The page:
Unit one of Kudankulam nuclear plant reaches full capacity
Work was completed on the 1,000MW first unit last year, the second 1,000MW reactor is expected to be brought into service by mid-2014
New Delhi: The first reactor of India’s largest nuclear plant—dogged by protests and multiple delays—reached full capacity for the first time on Saturday, an official said.
The Russian-backed Kudankulam plant in Tamil Nadu is designed to help meet surging demand for electricity in Asia’s third-largest economy where blackouts are frequent.
“At 13.20 hours today, Unit I of Kudankulam Nuclear Power Plant started generating its full capacity of 1,000 MWe of power. We will run it for some more time before we stop the unit for conducting some tests as mandated by AERB (Atomic Energy Regulatory Board),” the Press Trust of India reported R.S. Sundar, site director of the state-run Nuclear Power Corp. of India, as saying.
Work was completed on the 1,000-megawatt (MW) first unit last year and the second 1,000MW reactor is expected to be brought into service by mid-2014, despite local protests delaying construction.
Plans for the Kudankulam facility were first drawn up in 1988. It was supposed to open in 2011 but large, often violent protests, by residents worried about the possibility of a nuclear accident delayed the startup.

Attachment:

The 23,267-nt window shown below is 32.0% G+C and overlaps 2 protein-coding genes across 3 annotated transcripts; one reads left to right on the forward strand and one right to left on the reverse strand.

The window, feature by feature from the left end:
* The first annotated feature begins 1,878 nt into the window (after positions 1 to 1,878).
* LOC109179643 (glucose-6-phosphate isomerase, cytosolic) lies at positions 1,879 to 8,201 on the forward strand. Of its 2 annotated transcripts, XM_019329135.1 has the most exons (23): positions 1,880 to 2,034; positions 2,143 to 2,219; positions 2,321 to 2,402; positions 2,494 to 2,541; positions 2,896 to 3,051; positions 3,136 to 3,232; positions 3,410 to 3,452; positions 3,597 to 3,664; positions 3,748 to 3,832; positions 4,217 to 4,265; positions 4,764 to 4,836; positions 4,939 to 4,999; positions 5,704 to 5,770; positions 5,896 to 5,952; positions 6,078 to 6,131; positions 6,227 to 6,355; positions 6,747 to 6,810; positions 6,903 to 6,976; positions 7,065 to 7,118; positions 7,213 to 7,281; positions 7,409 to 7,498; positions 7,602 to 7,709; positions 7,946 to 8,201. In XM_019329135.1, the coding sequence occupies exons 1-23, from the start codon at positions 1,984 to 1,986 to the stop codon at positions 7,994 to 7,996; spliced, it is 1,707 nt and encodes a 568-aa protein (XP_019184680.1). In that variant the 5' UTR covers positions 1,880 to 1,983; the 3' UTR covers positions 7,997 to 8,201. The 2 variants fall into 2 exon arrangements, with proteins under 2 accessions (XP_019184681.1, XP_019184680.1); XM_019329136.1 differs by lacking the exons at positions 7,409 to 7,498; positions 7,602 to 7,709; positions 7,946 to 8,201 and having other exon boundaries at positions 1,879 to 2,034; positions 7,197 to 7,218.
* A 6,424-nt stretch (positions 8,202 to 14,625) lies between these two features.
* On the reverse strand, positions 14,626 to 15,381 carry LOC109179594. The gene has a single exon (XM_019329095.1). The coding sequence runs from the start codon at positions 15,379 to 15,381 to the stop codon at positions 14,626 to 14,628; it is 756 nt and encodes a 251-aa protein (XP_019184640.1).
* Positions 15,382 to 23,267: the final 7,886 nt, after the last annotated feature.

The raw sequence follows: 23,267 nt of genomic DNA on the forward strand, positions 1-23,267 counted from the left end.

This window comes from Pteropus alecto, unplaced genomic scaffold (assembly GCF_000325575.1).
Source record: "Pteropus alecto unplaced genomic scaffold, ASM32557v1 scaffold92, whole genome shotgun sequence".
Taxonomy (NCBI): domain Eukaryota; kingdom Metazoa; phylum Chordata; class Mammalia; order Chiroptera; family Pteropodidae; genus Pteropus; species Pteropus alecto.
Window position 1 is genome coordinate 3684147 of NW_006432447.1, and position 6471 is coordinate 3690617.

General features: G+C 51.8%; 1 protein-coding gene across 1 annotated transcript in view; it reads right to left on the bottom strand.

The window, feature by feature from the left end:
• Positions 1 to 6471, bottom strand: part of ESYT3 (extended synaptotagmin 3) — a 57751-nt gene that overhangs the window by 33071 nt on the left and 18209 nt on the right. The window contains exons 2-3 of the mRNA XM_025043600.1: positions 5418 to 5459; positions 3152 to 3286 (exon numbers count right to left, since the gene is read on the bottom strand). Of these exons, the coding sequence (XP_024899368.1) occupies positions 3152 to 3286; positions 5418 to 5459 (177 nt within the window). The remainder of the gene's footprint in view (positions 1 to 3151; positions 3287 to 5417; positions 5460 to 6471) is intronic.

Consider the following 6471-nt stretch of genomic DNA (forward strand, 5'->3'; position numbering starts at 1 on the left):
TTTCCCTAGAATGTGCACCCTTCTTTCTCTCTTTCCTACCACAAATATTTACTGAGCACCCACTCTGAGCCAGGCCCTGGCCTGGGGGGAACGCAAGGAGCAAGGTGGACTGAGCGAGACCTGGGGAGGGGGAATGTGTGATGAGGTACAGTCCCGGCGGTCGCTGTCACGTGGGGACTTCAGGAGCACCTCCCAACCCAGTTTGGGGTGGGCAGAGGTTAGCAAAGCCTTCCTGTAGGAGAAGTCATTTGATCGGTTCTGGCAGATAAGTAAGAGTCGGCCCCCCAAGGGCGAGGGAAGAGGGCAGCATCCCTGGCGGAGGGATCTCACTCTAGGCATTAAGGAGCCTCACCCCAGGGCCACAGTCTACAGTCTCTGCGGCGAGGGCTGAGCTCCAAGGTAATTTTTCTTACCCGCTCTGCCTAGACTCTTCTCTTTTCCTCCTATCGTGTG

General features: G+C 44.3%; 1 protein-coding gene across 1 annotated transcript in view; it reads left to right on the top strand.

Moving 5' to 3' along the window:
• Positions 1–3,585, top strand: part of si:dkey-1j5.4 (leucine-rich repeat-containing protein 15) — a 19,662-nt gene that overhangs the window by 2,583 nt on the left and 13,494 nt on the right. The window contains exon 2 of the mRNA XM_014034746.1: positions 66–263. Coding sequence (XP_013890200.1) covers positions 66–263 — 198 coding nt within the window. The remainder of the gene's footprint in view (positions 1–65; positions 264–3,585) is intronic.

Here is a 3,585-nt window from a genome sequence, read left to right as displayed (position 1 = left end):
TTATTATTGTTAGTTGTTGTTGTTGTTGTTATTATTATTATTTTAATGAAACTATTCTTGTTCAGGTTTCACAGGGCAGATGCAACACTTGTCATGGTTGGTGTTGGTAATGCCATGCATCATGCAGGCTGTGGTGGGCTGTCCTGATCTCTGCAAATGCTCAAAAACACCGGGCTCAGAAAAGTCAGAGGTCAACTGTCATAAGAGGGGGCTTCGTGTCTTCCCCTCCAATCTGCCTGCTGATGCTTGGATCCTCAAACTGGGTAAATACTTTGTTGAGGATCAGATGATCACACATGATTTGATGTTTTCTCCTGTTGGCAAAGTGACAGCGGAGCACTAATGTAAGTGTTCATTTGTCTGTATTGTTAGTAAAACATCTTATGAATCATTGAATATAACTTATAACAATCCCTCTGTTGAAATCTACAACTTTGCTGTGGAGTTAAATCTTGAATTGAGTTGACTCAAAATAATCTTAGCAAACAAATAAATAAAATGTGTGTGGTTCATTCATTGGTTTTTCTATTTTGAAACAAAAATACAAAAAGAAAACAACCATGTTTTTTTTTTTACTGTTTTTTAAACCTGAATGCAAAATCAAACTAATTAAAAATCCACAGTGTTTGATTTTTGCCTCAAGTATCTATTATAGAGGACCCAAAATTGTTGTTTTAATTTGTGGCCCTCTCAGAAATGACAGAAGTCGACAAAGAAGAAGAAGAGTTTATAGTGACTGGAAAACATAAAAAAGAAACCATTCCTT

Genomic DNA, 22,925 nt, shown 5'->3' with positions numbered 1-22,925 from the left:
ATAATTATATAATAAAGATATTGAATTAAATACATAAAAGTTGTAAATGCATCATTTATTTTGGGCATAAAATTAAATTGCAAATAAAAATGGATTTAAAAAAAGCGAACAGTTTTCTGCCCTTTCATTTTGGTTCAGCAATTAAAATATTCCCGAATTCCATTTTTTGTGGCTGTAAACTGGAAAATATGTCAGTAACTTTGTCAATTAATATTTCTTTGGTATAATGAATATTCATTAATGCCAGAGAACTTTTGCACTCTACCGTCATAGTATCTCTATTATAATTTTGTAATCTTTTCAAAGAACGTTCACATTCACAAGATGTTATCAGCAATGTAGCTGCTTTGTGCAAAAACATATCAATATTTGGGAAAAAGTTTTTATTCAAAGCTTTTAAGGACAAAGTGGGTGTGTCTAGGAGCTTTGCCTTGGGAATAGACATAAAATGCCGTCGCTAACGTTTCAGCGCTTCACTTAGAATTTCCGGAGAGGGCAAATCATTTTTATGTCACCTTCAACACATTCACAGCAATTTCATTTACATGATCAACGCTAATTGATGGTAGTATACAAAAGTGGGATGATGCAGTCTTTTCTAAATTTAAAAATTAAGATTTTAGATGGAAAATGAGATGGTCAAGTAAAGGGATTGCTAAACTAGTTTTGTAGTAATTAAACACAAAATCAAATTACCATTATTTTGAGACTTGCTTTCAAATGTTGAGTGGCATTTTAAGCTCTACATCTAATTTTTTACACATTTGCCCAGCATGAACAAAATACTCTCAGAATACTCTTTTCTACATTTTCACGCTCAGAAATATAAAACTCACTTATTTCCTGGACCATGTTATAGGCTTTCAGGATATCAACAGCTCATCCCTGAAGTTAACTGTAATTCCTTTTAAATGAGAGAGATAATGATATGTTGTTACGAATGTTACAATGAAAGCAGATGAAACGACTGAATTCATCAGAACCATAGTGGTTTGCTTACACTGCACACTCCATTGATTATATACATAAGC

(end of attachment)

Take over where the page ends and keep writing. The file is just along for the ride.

Opponents of the plant, which lies on the same coastline devastated by the 2004 tsunami, say it is located in a seismically sensitive area and fear a Fukushima-style disaster could kill thousands.
The plant is one of many India hopes to build as part of its aim of generating 63,000MW of nuclear power by 2030—a planned near 15-fold rise from current levels, according to the Nuclear Power Corp.
With the first unit of the Kudankulam plant fully onstream, the nuclear power contribution to the country’s energy supply will increase to 5,789MW.
The plant is the 20th nuclear power station connected to India’s power grid.
The Kudankulam nuclear plant project attained “criticality”—the point when a nuclear chain reaction becomes self-sustaining—last July.